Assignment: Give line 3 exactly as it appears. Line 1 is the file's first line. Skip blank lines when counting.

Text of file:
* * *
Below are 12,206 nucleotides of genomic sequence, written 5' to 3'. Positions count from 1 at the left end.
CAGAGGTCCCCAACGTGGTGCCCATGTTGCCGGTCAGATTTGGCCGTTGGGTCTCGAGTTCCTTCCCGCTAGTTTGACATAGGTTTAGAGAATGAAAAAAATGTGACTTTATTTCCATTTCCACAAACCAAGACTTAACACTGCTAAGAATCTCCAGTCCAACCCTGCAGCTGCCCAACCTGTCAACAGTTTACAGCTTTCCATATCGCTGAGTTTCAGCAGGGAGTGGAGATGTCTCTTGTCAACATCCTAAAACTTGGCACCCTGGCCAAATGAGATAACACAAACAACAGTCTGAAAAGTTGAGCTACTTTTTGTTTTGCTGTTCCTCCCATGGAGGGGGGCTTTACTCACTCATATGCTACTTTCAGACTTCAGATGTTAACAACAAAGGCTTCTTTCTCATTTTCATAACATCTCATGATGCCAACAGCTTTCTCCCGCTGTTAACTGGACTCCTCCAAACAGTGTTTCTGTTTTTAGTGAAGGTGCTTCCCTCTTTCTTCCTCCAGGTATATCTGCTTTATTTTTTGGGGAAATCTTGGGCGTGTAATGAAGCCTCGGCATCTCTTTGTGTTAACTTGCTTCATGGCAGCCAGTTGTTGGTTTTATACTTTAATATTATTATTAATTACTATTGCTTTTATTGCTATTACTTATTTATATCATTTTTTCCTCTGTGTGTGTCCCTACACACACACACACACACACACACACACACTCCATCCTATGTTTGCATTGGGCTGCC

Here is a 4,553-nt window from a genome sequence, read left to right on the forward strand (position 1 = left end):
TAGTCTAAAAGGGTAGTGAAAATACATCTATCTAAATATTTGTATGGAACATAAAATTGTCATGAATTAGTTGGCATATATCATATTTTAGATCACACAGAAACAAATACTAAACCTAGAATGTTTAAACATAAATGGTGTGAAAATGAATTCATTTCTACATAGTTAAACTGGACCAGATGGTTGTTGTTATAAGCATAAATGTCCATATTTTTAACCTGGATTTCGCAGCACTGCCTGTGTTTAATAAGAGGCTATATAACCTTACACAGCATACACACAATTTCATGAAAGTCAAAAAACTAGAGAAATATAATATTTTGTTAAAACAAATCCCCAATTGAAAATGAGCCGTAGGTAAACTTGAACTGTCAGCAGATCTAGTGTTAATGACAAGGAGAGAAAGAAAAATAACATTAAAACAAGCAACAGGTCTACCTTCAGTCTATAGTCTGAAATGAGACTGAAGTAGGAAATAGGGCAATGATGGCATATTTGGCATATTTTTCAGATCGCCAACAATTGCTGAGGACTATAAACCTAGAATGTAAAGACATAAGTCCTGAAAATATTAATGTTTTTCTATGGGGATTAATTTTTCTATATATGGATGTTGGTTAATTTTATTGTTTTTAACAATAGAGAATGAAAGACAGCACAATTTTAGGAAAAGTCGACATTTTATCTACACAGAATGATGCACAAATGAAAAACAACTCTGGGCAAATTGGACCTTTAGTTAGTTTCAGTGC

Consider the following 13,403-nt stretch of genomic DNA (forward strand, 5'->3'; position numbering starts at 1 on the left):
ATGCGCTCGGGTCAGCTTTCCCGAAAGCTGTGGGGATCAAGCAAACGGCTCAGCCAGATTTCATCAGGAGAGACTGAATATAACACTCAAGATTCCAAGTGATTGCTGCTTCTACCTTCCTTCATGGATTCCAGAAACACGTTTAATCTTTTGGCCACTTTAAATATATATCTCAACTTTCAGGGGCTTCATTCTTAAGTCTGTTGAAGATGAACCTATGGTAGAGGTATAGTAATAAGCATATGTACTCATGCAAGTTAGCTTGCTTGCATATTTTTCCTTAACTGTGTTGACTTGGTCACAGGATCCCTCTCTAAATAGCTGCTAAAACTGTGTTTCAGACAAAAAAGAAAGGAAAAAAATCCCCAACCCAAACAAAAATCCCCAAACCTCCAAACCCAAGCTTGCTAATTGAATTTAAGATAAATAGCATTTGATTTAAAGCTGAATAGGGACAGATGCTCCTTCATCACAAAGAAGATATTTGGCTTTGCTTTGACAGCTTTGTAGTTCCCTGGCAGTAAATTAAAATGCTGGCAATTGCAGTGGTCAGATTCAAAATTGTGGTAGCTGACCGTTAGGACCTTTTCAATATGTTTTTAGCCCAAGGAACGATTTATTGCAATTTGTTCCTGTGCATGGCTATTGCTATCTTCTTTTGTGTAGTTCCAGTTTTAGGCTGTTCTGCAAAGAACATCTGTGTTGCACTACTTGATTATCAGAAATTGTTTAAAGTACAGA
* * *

Here is a 4,553-nt window from a genome sequence, read left to right on the forward strand (position 1 = left end):